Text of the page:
Durango (Colo.) Herald, 6 Jul 03

Local Lutherans in tizzy when lesbians are called "parents"

By Patricia Miller
Herald Staff Writer

Durango’s Christ the King Lutheran Church has seen a year’s rancor start with the Rev. Darin N. Johnson’s use of a single word, "parents," during the baptism of the couple’s second son last summer. The strife that resulted angered conservatives and led lesbians to feel rejected, prompting some within both camps to leave.

Church officials say Christ the King, 495 Florida Road, has survived, though. The church has enlisted roughly the same number of new members as had left; it has established a committee to manage the controversy; and it has begun to move beyond the fight while welcoming gays. Classes for new members now include an explicit discussion of the church’s stand on sexuality. Some lesbians who left have returned.

"Our identity as a place that welcomes all people -- period -- is much stronger," Johnson said.

But the fight also played a role in the breakup of the lesbian couple. And it has left other homosexual people feeling hurt, according to a former church council president, herself a lesbian, a Durango-area resident of 24 years who asked not to be identified by name for fear of retribution.

"It was a modern witch hunt," the ex-president said.

The baptism came soon after the Evangelical Lutheran Church in America -- of which Christ the King is part -- began a nationwide study of sexuality, same-sex unions and the ordination of gay men and women.

The church, with 5.2 million members, was formed in 1988 by the merger of three Lutheran churches. It is distinct from the older and more conservative Lutheran Church -- the Missouri Synod, with 2.5 million members.

Christ the King held study forums in which 60 to 80 people participated.

"Conversations were calm," Johnson said. "Perspectives were diverse. But it brought up how Lutherans traditionally use and understand Scriptures."

The Evangelical Lutherans see Scripture as inspired and authoritative, but not infallible, according to Johnson.

"Some people in the congregation didn’t understand that or agree with that view of Scripture," Johnson said. "I think that’s probably the prime reason people left the church rather than their differences on sexuality. The baptism highlighted the significance of what we?d been discussing. We started to notice that this is about people, and people from Durango, rather than abstract."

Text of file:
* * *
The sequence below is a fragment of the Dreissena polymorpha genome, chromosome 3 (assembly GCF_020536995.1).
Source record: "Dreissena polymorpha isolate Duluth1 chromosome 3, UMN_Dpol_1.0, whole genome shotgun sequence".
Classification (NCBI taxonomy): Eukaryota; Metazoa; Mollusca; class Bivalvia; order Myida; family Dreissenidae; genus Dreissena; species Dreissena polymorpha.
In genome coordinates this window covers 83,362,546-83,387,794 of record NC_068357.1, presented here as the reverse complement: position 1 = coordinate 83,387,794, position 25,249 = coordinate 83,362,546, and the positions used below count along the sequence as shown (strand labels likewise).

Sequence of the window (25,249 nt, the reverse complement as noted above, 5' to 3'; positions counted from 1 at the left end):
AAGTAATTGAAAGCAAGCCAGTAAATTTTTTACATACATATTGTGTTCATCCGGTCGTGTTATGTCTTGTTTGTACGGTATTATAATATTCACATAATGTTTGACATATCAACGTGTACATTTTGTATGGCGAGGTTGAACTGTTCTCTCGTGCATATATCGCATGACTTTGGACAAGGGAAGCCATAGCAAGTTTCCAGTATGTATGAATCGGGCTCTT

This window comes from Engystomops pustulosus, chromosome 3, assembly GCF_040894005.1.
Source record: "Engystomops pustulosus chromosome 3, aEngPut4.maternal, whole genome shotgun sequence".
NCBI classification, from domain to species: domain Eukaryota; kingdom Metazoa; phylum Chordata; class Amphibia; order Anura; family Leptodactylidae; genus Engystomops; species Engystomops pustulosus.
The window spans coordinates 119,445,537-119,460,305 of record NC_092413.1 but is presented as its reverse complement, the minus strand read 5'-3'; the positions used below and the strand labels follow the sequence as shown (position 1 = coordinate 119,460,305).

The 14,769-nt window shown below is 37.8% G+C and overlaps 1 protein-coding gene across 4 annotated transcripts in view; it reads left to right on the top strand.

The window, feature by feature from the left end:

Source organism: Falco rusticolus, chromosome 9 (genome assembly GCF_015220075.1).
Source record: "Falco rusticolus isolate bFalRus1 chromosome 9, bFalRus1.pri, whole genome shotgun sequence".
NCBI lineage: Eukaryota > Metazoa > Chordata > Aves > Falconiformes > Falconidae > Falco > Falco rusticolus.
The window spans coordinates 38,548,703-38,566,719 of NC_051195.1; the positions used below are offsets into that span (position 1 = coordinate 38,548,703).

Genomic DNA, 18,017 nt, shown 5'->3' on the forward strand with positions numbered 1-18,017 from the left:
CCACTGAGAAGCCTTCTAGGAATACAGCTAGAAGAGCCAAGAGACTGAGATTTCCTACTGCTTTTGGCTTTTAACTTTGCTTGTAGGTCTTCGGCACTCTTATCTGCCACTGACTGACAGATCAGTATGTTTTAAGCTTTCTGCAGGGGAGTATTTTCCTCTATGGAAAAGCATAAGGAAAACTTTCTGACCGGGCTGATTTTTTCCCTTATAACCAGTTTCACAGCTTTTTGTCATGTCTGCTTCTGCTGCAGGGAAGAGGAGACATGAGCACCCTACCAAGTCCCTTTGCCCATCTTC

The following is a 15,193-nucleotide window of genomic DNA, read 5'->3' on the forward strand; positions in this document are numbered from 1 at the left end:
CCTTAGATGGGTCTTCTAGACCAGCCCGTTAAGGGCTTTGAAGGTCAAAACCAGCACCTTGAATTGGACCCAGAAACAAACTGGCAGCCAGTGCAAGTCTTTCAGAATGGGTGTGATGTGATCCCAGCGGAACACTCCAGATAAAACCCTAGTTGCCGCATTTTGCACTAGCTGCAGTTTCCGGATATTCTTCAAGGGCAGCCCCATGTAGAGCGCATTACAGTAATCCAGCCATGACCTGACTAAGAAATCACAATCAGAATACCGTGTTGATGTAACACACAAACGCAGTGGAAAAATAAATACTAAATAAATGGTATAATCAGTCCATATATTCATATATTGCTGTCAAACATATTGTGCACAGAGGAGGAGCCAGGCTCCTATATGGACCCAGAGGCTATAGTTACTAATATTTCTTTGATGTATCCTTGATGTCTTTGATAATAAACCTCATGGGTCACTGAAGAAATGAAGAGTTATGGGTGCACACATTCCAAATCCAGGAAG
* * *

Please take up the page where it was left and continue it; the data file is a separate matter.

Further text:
Prayer for parents

Against this background, the language used during the baptism grated on members of the congregation. They had understood that the Lutheran Church officially accepted homosexuality but did not affirm it. They decided that -- by using the word "parents" -- the pastor had moved from accepting to affirming.

The former council president said the lesbian couple had approached the church’s senior pastor, the Rev. John E. Knutson, before the baptism to ask if it should take place in private to avoid problems. "He said, ‘No. Everybody’s welcome,’" the ex-president said.

Knutson is on sabbatical, and attempts to reach him last week for comment were unsuccessful.

The clergy didn’t foresee the criticism.

"Pastor John and I didn’t see any problem, so we were pretty surprised," Johnson said. "We thought that anyone who’s raising a child would need prayer and support.

"Using the word ‘parents’ in the ceremony did upset a few people. But I don’t know what other word I would have used."

Two members of the congregation who objected were Marian and Harold Steinhoff, who left Christ the King in mid-August.

Mr. Steinhoff, who recently resigned as president of the Durango Food Bank, said he and his wife had been disturbed by the Evangelical Lutheran Church of America for 10 years.